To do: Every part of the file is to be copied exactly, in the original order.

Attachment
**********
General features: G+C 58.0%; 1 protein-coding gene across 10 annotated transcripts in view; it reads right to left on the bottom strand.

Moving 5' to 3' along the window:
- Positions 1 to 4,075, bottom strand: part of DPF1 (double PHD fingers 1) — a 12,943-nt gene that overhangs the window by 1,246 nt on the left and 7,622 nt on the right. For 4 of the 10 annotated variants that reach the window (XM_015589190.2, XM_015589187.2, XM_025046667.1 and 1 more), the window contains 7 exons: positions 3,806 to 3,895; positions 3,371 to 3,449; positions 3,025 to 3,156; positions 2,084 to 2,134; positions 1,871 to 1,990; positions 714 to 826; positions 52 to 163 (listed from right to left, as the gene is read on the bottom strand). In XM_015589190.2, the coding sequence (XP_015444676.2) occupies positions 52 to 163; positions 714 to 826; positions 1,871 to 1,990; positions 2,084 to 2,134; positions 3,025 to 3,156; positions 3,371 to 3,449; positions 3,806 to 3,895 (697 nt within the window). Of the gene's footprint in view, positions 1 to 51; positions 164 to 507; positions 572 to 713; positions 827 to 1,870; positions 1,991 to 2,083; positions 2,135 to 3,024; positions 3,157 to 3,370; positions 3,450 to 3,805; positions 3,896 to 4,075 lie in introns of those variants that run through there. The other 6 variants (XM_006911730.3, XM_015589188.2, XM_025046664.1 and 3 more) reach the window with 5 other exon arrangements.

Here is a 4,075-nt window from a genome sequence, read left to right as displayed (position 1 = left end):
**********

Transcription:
General features: G+C 58.0%; 1 protein-coding gene across 10 annotated transcripts in view; it reads right to left on the bottom strand.

Moving 5' to 3' along the window:
- Positions 1 to 4,075, bottom strand: part of DPF1 (double PHD fingers 1) — a 12,943-nt gene that overhangs the window by 1,246 nt on the left and 7,622 nt on the right. For 4 of the 10 annotated variants that reach the window (XM_015589190.2, XM_015589187.2, XM_025046667.1 and 1 more), the window contains 7 exons: positions 3,806 to 3,895; positions 3,371 to 3,449; positions 3,025 to 3,156; positions 2,084 to 2,134; positions 1,871 to 1,990; positions 714 to 826; positions 52 to 163 (listed from right to left, as the gene is read on the bottom strand). In XM_015589190.2, the coding sequence (XP_015444676.2) occupies positions 52 to 163; positions 714 to 826; positions 1,871 to 1,990; positions 2,084 to 2,134; positions 3,025 to 3,156; positions 3,371 to 3,449; positions 3,806 to 3,895 (697 nt within the window). Of the gene's footprint in view, positions 1 to 51; positions 164 to 507; positions 572 to 713; positions 827 to 1,870; positions 1,991 to 2,083; positions 2,135 to 3,024; positions 3,157 to 3,370; positions 3,450 to 3,805; positions 3,896 to 4,075 lie in introns of those variants that run through there. The other 6 variants (XM_006911730.3, XM_015589188.2, XM_025046664.1 and 3 more) reach the window with 5 other exon arrangements.

Here is a 4,075-nt window from a genome sequence, read left to right as displayed (position 1 = left end):